Doctors in Fife are prescribing golf to patients

The Golf Businessin General Interest

Doctors in Fife, Scotland have been prescribing golf to patients under a new health initiative in partnership with local golf clubs.

This development comes six years after the Local Government Association said that doctors in England and Wales should offer overweight patients 'green space' prescriptions to get them exercising outdoors, and nearly four years after Scottish Golf called for the game to be prescribed on the NHS to help combat mental and physical health problems.

Designed to encourage more people into an active lifestyle, researchers at the University of St Andrews School of Medicine have developed a model in partnership with the R&A, Fife Golf Trust, NHS Fife, Scottish Golf, PGA Scotland, the European Tour Group and Ladies European Tour to enable primary care professionals and community link workers to prescribe golf for eligible patients.

The initiative was rolled out towards the end of last year and will continue this spring.

GP practices in Fife were invited to take part in a pilot study, with participating practices linked, initially, with four local golf clubs, Cluny Clays, Dunfermline, Dunnikier Park and Elmwood, offering a six-to-eight week, free-of-charge programme.

Around 30 participants were involved.

Frank Sullivan, professor of primary care medicine at the University of St Andrews, said: "This pilot initiative has been carefully designed to offer an accessible and social introduction to golf and to provide long-term health and wellbeing benefits for patients across Fife.

"Our focus on developing connection pathways that are acceptable and feasible to implement for all involved is crucial. The most effective intervention in the world will not achieve its intended outcomes if patients are not connected with it."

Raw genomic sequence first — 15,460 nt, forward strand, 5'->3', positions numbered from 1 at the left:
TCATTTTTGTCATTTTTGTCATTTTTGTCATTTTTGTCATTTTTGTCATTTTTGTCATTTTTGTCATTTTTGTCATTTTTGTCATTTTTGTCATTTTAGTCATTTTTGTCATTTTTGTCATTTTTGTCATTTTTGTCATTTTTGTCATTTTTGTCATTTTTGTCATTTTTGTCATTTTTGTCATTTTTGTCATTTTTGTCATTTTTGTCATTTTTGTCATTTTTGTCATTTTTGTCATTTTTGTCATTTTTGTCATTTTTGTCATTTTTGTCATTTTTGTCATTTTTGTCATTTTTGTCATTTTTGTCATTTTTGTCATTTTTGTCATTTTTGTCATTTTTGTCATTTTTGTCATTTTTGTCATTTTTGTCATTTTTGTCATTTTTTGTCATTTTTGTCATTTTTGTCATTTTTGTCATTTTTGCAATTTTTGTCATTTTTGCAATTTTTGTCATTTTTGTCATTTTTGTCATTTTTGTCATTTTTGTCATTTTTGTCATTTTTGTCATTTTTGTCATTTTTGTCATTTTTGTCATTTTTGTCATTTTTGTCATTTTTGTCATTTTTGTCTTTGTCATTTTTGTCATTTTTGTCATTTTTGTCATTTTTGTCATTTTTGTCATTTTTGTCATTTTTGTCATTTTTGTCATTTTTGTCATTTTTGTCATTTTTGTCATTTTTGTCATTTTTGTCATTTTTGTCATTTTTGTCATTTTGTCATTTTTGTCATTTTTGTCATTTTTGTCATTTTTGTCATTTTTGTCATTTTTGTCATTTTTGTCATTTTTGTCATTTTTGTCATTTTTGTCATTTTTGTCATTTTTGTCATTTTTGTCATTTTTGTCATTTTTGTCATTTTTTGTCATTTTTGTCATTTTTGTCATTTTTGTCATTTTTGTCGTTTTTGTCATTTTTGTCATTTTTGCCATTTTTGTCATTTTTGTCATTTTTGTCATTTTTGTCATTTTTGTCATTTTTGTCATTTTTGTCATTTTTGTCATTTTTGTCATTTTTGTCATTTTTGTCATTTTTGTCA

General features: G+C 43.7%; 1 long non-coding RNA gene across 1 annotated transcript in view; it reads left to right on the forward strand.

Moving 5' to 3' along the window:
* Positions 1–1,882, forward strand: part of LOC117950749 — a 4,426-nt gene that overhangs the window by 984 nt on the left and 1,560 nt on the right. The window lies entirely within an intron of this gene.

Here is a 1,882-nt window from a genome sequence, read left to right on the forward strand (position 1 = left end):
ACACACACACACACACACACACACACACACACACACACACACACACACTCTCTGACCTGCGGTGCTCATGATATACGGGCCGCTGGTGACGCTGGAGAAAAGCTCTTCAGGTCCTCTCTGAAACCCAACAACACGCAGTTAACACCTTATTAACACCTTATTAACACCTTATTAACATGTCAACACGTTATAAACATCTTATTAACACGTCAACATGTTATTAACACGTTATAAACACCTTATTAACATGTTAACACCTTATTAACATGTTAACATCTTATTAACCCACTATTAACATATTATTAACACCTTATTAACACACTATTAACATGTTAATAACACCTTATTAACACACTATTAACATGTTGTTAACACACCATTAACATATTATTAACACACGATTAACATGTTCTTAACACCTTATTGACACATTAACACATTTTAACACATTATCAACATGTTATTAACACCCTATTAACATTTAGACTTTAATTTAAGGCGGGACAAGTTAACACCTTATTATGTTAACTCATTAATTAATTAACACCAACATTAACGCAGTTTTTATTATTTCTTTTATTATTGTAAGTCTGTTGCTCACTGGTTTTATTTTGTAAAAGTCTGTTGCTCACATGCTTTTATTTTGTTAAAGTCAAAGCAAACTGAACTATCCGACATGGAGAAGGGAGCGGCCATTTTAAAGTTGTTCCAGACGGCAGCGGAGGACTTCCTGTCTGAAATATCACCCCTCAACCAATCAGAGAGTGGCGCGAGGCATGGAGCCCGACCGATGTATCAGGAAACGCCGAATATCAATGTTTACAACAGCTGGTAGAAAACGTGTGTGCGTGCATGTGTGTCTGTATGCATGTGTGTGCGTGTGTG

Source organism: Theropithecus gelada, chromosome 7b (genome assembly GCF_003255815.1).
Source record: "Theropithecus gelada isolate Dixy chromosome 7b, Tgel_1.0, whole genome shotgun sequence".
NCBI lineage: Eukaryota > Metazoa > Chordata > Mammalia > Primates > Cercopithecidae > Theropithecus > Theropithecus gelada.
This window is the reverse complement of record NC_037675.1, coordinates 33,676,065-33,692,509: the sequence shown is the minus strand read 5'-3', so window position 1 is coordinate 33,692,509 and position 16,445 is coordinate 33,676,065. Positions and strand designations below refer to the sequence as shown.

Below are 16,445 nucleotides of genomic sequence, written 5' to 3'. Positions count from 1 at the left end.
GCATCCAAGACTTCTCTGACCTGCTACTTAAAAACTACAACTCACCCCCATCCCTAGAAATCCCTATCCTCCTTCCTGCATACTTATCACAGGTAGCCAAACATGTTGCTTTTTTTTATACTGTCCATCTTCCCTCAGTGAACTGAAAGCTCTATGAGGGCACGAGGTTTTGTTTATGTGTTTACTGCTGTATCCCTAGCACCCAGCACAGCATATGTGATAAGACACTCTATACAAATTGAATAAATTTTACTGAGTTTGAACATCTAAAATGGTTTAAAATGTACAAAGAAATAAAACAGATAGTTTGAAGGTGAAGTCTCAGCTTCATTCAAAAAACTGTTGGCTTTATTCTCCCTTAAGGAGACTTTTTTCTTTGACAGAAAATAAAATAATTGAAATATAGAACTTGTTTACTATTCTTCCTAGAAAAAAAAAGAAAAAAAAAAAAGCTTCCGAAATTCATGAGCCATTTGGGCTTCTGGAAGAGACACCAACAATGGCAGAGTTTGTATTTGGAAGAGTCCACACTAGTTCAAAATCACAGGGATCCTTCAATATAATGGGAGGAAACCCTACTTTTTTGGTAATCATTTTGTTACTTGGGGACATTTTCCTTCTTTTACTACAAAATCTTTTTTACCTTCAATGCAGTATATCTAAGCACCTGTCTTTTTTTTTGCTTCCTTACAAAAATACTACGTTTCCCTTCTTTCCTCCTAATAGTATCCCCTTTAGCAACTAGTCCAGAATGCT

Linda Duncan, one of the participants at Cluny, said, "Golf has become something for me. It's helped me get out in the fresh air and meet other people. The health benefits for me have been ten, 20, 30-fold."

The R&A has committed funding to the 'Golf for Health' project to support research at the university and the delivery of pilot golf packages by golf partners. The project has also been supported by founding partner ISPS Handa through its work with the university.

Once pilot testing of the model has taken place in Fife, the findings will be evaluated and assessed for the feasibility of a larger-scale roll-out across Scotland and the UK.
Kevin Barker, director of Golf Development - The R&A, added, "The R&A is actively promoting the health benefits of golf to encourage more people into the sport.

"We see social prescription as a great way for golf to contribute to the health of communities and to provide people with opportunities to enjoy playing the sport throughout their lifetime."

In 2020 a US study into mortality among the over 65s found participants tended to live longer if they played golf at least once a month, and a 2012 Swedish study found that being an active member of a golf club could add three and a half years to an elderly person's life.


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